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Coding

C: How To Setup Your C Compiler

Christina Kopecky - January 22, 2021


Let’s take a look at how to get started with learning C. C, unlike JavaScript, is a low-level language that needs to be compiled in advance, prior to execution. You need to download a compiler to get started, if you would like to work with C on your machine. To do this, you need to know which platform you will be working on.

Use the Hello World in C tutorial from Career Karma to test your install to see if your setup runs correctly.

MacOS

Two Options: Command Line Tools or Full XCode Install

Command Line Tools

  1. Open Terminal
  2. Run xcode-select --install
    • This prevents a full xcode install — which is not needed for simple C applications.
  3. Install developer command line tools when prompted.

Full XCode Install

  1. Open AppStore and Install XCode
  2. Open Terminal
  3. After install is complete, run gcc
  4. Install developer command line tools when prompted.

Windows

Two Options: Windows Subsystem for Linux or Cygwin

Windows Subsystem for Linux (WSL)

Note: Only available for Windows 10 and higher

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The Windows Subsystem for Linux is basically a minified Linux that can run in your Windows environment without the need for a traditional virtual machine.

  1. Go to the Microsoft Store and install WSL – Ubuntu is a solid choice when it comes to distributions, but you can choose whichever you’d like.
  2. Check your Windows build number. The latest version of Ubuntu requires >=Windows 10 build 16237.
    • To check Windows build number, hit Win Key + R , type winver and enter. A window should pop up with the information (the build number will be in parentheses next to version number). You can also use the search Cortana feature and type winver . Click the first search item that comes up where it prompts to run the command.
    • If pre-16237, you’ll need to turn on developer mode by going to: Settings > Update & Security > For Developers and select “Developer mode”.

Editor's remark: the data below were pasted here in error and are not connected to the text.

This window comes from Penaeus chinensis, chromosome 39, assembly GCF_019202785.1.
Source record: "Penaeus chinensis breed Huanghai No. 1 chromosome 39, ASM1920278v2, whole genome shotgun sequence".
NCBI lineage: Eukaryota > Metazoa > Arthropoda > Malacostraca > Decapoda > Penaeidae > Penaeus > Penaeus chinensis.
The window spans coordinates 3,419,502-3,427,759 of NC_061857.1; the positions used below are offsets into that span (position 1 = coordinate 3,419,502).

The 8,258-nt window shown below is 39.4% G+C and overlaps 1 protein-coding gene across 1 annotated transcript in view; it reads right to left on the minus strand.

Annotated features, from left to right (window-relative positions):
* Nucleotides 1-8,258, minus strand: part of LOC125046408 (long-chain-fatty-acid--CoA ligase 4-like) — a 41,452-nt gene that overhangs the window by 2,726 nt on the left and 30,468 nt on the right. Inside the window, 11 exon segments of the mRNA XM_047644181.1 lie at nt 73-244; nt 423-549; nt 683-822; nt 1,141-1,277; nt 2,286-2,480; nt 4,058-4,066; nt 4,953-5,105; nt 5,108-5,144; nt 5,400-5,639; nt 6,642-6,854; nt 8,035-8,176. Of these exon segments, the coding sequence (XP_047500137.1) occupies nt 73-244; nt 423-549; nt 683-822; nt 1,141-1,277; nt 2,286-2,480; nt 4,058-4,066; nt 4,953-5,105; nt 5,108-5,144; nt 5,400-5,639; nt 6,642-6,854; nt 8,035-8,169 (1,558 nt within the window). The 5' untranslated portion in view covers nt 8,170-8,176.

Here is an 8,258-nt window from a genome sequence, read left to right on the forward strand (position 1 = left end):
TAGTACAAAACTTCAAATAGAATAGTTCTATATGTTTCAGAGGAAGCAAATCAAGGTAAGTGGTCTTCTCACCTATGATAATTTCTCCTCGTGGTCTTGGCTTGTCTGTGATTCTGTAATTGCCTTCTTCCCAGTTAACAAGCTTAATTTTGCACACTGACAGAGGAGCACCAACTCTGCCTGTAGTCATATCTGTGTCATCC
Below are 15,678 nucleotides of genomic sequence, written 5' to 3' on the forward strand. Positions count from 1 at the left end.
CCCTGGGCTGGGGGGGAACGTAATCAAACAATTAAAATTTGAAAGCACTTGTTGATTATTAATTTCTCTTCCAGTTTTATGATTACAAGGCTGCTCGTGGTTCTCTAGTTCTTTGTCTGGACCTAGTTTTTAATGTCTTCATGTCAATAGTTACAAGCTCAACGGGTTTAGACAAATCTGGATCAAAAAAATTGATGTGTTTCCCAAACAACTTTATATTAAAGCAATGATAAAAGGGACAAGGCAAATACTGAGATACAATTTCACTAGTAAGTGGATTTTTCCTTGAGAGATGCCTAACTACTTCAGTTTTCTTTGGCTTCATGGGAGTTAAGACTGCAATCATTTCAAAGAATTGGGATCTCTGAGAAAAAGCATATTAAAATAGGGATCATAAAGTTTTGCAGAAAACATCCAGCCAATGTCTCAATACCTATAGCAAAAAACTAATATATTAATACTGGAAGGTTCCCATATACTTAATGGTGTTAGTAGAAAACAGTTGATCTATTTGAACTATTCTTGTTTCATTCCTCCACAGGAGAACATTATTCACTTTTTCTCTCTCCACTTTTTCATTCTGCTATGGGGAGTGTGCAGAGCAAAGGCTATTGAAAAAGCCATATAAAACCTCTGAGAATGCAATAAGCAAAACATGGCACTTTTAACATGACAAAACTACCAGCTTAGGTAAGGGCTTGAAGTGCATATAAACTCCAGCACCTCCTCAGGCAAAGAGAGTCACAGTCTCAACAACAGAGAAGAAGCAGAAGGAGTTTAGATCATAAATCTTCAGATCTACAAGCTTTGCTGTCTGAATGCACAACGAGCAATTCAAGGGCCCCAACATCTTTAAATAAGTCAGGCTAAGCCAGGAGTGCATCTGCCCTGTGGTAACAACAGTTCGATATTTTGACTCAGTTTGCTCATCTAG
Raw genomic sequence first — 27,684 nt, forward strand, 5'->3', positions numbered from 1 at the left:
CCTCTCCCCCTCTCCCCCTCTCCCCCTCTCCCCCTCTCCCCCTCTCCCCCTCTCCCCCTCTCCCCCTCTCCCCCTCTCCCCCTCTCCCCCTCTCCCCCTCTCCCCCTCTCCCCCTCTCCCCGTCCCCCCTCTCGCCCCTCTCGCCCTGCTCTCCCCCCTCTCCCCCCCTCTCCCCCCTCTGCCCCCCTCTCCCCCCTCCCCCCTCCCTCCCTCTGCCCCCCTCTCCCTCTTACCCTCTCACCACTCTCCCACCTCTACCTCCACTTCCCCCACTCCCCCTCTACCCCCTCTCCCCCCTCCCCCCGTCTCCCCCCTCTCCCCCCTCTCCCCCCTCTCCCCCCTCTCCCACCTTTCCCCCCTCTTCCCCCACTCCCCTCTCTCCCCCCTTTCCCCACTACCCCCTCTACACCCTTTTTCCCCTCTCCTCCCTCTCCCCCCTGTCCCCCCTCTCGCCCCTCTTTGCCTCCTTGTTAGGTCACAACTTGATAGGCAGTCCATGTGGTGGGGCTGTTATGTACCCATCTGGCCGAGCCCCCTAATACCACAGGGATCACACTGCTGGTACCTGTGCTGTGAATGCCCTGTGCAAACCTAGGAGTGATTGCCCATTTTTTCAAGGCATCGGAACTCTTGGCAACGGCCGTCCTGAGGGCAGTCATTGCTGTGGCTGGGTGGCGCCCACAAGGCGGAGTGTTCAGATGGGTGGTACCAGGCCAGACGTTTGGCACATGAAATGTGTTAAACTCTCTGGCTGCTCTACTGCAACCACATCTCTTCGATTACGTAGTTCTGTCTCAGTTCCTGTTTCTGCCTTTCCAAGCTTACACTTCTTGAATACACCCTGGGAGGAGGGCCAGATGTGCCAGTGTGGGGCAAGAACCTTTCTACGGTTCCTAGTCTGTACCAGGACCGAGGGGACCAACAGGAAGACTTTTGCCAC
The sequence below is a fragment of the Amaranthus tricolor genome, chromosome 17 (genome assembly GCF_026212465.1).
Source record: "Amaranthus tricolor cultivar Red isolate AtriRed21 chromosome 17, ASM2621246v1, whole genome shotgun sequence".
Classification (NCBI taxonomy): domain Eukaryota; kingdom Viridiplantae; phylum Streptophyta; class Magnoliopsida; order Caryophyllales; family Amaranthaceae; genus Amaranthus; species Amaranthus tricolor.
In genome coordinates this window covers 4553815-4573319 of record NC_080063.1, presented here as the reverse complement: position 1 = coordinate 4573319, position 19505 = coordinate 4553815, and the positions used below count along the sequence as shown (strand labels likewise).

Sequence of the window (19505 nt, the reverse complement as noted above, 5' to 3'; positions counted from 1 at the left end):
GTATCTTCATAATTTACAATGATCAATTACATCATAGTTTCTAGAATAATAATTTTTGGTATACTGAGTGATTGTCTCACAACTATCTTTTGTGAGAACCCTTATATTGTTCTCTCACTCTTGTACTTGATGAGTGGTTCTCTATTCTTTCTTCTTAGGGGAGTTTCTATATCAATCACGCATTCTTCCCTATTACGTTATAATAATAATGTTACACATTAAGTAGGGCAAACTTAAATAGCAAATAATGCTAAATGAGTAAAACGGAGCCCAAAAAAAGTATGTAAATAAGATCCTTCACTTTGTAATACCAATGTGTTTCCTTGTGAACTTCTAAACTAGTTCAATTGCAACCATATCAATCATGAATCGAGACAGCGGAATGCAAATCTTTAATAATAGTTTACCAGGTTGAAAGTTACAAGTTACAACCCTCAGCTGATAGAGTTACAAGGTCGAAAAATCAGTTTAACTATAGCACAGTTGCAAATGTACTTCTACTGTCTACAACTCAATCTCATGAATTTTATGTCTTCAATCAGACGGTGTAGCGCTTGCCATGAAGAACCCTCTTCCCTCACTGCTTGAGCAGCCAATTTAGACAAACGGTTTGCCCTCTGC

3. Run bash from the command prompt or start menu.
  4. Run sudo apt install build-essential to install GCC. If you get an error, try sudo apt-get update && sudo apt-get install  build-essential
  5. To get to your Windows drive from Bash, type: cd /mnt/c/Users/<YourUserName>
    • Note: There is no supported way to access your WSL drive from Windows command prompt.
  6. Run VS Code as normal.
    • Note: To get VSCode’s integrated terminal to use WSL bash, add the following to your VS Code user settings:
"terminal.integrated.shell.windows": 
"C:\\Windows\\System32\\bash.exe"

Cygwin

Note: Prior to Windows 10. Any programs you compile with Cygwin will only run within Cygwin.

  1. Install Cygwin
  2. Launch Windows command prompt
  3. Install the necessary packages by running the Cygwin Setup utility.
    setup-x86_64.exe -q -P wget -P gcc-g++ -P make -P diffutils -P libmpfr-devel -P libgmp-devel -P libmpc-devel
  4. Launch Cygwin-Terminal from its icon

To get VSCode’s integrated terminal to use Cygwin bash, add the following to your VS Code user settings:

"terminal.integrated.shell.windows": "C:\\cygwin\\bin\\bash.exe",
"terminal.integrated.env.windows" {"CHERE_INVOKING": "1"},
"terminal.integrated.shellArgs.windows": ["-l"]

Use Your Compiler

Use your Bash shell or Terminal to cd into the folder/directory where your file is.

Compile it with: gcc -Wall -Wextra -o <NameOfFile> <NameOfFile.c> -Wall and – Wextra have to do with listing warnings in your terminal when you compile

Run it with: ./<NameOfFile>

Conclusion

In this article we’ve looked at two ways to install and run a compiler on your machine.

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Christina Kopecky

About the author: Christina is an experienced technical writer, covering topics as diverse as Java, SQL, Python, and web development. She earned her Master of Music in flute performance from the University of Kansas and a bachelor's degree in music with minors in French and mass communication from Southeast Missouri State. Prior to joining the Career Karma team in June 2020, Christina was a teaching assistant, team lead, and section lead at Lambda School, where she led student groups, performed code and project reviews, and debugged problems for students. Christina's technical content is featured frequently in publications like Codecademy, Repl.it, and Educative.

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